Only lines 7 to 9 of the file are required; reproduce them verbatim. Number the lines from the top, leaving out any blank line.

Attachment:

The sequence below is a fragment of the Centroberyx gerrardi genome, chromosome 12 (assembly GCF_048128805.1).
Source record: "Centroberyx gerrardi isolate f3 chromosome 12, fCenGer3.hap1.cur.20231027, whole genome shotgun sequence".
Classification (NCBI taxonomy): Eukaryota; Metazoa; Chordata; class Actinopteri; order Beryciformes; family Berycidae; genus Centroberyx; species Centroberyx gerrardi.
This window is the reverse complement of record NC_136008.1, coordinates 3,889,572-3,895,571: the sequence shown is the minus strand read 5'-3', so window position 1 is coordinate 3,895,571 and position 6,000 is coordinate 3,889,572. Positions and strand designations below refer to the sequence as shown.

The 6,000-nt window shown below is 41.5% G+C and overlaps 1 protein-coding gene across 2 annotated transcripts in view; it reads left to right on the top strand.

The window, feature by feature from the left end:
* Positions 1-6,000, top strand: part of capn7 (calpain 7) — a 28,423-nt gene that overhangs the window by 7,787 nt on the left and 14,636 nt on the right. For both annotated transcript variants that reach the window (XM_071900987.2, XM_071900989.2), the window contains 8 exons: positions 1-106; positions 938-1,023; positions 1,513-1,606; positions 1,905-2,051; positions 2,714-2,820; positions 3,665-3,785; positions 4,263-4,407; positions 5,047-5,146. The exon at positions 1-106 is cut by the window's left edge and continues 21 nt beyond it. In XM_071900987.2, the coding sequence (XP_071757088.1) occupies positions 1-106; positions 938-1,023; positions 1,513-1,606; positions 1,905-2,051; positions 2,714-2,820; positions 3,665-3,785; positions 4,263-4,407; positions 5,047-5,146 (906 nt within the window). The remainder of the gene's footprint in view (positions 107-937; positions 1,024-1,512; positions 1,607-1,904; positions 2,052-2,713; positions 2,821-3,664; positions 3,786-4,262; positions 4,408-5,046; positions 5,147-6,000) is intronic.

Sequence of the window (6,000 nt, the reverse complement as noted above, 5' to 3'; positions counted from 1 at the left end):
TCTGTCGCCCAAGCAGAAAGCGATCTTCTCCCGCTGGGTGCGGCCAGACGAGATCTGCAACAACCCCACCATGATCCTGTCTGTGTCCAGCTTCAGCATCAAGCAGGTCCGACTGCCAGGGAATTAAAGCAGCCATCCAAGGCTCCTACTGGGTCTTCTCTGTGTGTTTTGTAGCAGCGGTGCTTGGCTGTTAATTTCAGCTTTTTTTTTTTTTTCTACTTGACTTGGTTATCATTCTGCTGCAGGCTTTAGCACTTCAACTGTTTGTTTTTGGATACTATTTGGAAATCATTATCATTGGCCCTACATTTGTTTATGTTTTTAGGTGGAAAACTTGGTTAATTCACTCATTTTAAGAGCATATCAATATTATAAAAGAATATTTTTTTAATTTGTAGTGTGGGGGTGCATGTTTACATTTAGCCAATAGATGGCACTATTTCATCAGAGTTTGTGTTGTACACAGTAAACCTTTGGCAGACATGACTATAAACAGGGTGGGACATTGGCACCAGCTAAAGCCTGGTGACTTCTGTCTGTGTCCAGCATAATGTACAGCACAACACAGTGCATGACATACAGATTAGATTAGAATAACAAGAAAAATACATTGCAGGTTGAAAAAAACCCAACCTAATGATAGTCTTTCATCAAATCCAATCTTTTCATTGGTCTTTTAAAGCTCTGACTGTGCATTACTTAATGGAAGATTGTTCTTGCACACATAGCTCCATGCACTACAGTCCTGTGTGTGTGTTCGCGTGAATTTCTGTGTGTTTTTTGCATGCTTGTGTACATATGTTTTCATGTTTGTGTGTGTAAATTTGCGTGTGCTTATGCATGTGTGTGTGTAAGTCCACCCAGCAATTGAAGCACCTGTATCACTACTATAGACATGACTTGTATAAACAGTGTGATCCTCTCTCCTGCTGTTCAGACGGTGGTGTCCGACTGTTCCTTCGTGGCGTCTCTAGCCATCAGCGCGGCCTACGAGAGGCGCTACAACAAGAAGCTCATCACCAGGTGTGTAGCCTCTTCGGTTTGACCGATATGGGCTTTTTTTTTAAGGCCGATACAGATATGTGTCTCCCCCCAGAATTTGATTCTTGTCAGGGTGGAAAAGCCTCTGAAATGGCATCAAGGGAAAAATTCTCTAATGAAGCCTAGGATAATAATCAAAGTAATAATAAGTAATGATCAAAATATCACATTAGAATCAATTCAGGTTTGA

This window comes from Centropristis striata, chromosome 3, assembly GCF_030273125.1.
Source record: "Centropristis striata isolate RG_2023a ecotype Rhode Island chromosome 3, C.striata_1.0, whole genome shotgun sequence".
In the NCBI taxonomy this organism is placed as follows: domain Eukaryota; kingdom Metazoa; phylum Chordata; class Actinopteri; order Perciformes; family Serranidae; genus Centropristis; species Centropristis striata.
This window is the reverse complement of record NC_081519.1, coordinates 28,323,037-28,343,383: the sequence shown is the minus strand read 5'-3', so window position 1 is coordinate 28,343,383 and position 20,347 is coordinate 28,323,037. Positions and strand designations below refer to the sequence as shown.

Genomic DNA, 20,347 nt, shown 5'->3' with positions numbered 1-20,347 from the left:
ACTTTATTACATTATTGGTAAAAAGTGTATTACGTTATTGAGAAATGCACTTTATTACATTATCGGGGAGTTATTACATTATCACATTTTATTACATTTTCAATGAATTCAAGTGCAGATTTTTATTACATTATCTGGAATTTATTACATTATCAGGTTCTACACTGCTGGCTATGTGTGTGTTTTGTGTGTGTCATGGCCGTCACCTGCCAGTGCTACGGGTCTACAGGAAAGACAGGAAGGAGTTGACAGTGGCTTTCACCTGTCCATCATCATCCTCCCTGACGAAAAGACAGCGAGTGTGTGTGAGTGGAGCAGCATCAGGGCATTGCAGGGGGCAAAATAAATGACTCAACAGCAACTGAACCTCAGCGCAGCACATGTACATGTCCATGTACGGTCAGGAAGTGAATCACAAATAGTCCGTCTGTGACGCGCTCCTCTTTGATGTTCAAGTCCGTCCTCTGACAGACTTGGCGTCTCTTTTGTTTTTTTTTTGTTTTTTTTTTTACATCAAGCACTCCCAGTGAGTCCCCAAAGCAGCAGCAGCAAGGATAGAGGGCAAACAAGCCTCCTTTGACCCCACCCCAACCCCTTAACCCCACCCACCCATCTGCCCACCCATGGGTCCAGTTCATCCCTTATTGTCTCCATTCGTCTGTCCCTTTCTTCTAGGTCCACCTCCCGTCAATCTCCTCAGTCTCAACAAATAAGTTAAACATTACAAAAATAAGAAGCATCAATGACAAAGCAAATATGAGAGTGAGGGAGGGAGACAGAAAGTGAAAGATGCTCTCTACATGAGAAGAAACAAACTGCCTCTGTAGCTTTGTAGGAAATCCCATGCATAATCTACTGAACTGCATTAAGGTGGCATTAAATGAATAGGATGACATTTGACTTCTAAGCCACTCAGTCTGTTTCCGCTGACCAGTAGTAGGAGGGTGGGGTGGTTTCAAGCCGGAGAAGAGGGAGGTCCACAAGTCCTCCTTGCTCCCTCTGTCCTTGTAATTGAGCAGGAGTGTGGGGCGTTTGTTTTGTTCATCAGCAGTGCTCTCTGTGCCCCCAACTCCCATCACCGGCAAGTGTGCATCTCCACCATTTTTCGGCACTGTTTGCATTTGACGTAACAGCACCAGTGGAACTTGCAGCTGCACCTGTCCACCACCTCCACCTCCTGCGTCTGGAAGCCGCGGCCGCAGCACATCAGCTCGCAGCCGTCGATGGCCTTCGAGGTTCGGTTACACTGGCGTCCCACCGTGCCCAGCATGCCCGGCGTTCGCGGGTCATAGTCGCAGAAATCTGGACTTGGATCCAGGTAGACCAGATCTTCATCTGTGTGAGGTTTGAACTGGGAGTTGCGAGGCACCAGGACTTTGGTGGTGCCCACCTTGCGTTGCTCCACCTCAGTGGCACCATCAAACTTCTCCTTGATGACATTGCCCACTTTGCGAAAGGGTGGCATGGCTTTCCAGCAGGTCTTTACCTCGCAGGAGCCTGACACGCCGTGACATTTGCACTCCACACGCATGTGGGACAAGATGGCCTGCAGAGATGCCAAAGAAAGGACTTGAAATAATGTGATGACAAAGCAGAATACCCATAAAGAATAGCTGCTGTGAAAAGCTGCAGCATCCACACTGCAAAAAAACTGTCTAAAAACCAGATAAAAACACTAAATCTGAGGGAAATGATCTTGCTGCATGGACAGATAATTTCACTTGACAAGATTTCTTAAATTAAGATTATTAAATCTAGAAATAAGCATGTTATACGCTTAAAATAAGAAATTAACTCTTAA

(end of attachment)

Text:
* Positions 1-6,000, top strand: part of capn7 (calpain 7) — a 28,423-nt gene that overhangs the window by 7,787 nt on the left and 14,636 nt on the right. For both annotated transcript variants that reach the window (XM_071900987.2, XM_071900989.2), the window contains 8 exons: positions 1-106; positions 938-1,023; positions 1,513-1,606; positions 1,905-2,051; positions 2,714-2,820; positions 3,665-3,785; positions 4,263-4,407; positions 5,047-5,146. The exon at positions 1-106 is cut by the window's left edge and continues 21 nt beyond it. In XM_071900987.2, the coding sequence (XP_071757088.1) occupies positions 1-106; positions 938-1,023; positions 1,513-1,606; positions 1,905-2,051; positions 2,714-2,820; positions 3,665-3,785; positions 4,263-4,407; positions 5,047-5,146 (906 nt within the window). The remainder of the gene's footprint in view (positions 107-937; positions 1,024-1,512; positions 1,607-1,904; positions 2,052-2,713; positions 2,821-3,664; positions 3,786-4,262; positions 4,408-5,046; positions 5,147-6,000) is intronic.

Sequence of the window (6,000 nt, the reverse complement as noted above, 5' to 3'; positions counted from 1 at the left end):
TCTGTCGCCCAAGCAGAAAGCGATCTTCTCCCGCTGGGTGCGGCCAGACGAGATCTGCAACAACCCCACCATGATCCTGTCTGTGTCCAGCTTCAGCATCAAGCAGGTCCGACTGCCAGGGAATTAAAGCAGCCATCCAAGGCTCCTACTGGGTCTTCTCTGTGTGTTTTGTAGCAGCGGTGCTTGGCTGTTAATTTCAGCTTTTTTTTTTTTTTCTACTTGACTTGGTTATCATTCTGCTGCAGGCTTTAGCACTTCAACTGTTTGTTTTTGGATACTATTTGGAAATCATTATCATTGGCCCTACATTTGTTTATGTTTTTAGGTGGAAAACTTGGTTAATTCACTCATTTTAAGAGCATATCAATATTATAAAAGAATATTTTTTTAATTTGTAGTGTGGGGGTGCATGTTTACATTTAGCCAATAGATGGCACTATTTCATCAGAGTTTGTGTTGTACACAGTAAACCTTTGGCAGACATGACTATAAACAGGGTGGGACATTGGCACCAGCTAAAGCCTGGTGACTTCTGTCTGTGTCCAGCATAATGTACAGCACAACACAGTGCATGACATACAGATTAGATTAGAATAACAAGAAAAATACATTGCAGGTTGAAAAAAACCCAACCTAATGATAGTCTTTCATCAAATCCAATCTTTTCATTGGTCTTTTAAAGCTCTGACTGTGCATTACTTAATGGAAGATTGTTCTTGCACACATAGCTCCATGCACTACAGTCCTGTGTGTGTGTTCGCGTGAATTTCTGTGTGTTTTTTGCATGCTTGTGTACATATGTTTTCATGTTTGTGTGTGTAAATTTGCGTGTGCTTATGCATGTGTGTGTGTAAGTCCACCCAGCAATTGAAGCACCTGTATCACTACTATAGACATGACTTGTATAAACAGTGTGATCCTCTCTCCTGCTGTTCAGACGGTGGTGTCCGACTGTTCCTTCGTGGCGTCTCTAGCCATCAGCGCGGCCTACGAGAGGCGCTACAACAAGAAGCTCATCACCAGGTGTGTAGCCTCTTCGGTTTGACCGATATGGGCTTTTTTTTTAAGGCCGATACAGATATGTGTCTCCCCCCAGAATTTGATTCTTGTCAGGGTGGAAAAGCCTCTGAAATGGCATCAAGGGAAAAATTCTCTAATGAAGCCTAGGATAATAATCAAAGTAATAATAAGTAATGATCAAAATATCACATTAGAATCAATTCAGGTTTGA